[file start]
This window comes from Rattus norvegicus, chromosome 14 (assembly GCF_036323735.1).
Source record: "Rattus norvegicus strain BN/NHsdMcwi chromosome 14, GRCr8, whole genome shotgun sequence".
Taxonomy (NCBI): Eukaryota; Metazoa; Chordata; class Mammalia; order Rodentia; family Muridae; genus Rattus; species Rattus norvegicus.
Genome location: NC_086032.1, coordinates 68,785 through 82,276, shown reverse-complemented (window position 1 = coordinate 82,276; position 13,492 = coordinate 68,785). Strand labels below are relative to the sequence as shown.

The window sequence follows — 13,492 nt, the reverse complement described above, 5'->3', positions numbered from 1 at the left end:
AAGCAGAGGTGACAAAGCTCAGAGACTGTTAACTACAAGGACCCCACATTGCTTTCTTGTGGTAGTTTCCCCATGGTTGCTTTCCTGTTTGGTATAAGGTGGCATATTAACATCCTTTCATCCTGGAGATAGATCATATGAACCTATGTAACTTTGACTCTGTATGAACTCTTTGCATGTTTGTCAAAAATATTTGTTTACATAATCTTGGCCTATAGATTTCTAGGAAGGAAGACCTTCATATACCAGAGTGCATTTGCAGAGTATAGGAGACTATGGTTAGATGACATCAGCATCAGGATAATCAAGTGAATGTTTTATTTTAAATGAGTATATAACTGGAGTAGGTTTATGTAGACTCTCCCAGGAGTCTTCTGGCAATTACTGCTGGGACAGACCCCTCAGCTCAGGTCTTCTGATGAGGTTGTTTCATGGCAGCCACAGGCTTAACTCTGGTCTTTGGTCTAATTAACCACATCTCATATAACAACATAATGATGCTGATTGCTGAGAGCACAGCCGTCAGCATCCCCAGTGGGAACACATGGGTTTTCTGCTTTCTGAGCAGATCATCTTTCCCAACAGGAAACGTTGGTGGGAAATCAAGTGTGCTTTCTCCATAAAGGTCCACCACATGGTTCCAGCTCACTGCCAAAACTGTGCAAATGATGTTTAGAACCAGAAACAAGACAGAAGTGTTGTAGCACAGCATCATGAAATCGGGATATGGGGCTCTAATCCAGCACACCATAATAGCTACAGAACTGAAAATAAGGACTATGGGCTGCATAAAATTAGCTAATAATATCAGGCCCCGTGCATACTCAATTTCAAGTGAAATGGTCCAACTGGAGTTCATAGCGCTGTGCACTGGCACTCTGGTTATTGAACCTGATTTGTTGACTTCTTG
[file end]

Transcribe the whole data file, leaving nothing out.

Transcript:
This window comes from Rattus norvegicus, chromosome 14 (assembly GCF_036323735.1).
Source record: "Rattus norvegicus strain BN/NHsdMcwi chromosome 14, GRCr8, whole genome shotgun sequence".
Taxonomy (NCBI): Eukaryota; Metazoa; Chordata; class Mammalia; order Rodentia; family Muridae; genus Rattus; species Rattus norvegicus.
Genome location: NC_086032.1, coordinates 68,785 through 82,276, shown reverse-complemented (window position 1 = coordinate 82,276; position 13,492 = coordinate 68,785). Strand labels below are relative to the sequence as shown.

The window sequence follows — 13,492 nt, the reverse complement described above, 5'->3', positions numbered from 1 at the left end:
AAGCAGAGGTGACAAAGCTCAGAGACTGTTAACTACAAGGACCCCACATTGCTTTCTTGTGGTAGTTTCCCCATGGTTGCTTTCCTGTTTGGTATAAGGTGGCATATTAACATCCTTTCATCCTGGAGATAGATCATATGAACCTATGTAACTTTGACTCTGTATGAACTCTTTGCATGTTTGTCAAAAATATTTGTTTACATAATCTTGGCCTATAGATTTCTAGGAAGGAAGACCTTCATATACCAGAGTGCATTTGCAGAGTATAGGAGACTATGGTTAGATGACATCAGCATCAGGATAATCAAGTGAATGTTTTATTTTAAATGAGTATATAACTGGAGTAGGTTTATGTAGACTCTCCCAGGAGTCTTCTGGCAATTACTGCTGGGACAGACCCCTCAGCTCAGGTCTTCTGATGAGGTTGTTTCATGGCAGCCACAGGCTTAACTCTGGTCTTTGGTCTAATTAACCACATCTCATATAACAACATAATGATGCTGATTGCTGAGAGCACAGCCGTCAGCATCCCCAGTGGGAACACATGGGTTTTCTGCTTTCTGAGCAGATCATCTTTCCCAACAGGAAACGTTGGTGGGAAATCAAGTGTGCTTTCTCCATAAAGGTCCACCACATGGTTCCAGCTCACTGCCAAAACTGTGCAAATGATGTTTAGAACCAGAAACAAGACAGAAGTGTTGTAGCACAGCATCATGAAATCGGGATATGGGGCTCTAATCCAGCACACCATAATAGCTACAGAACTGAAAATAAGGACTATGGGCTGCATAAAATTAGCTAATAATATCAGGCCCCGTGCATACTCAATTTCAAGTGAAATGGTCCAACTGGAGTTCATAGCGCTGTGCACTGGCACTCTGGTTATTGAACCTGATTTGTTGACTTCTTG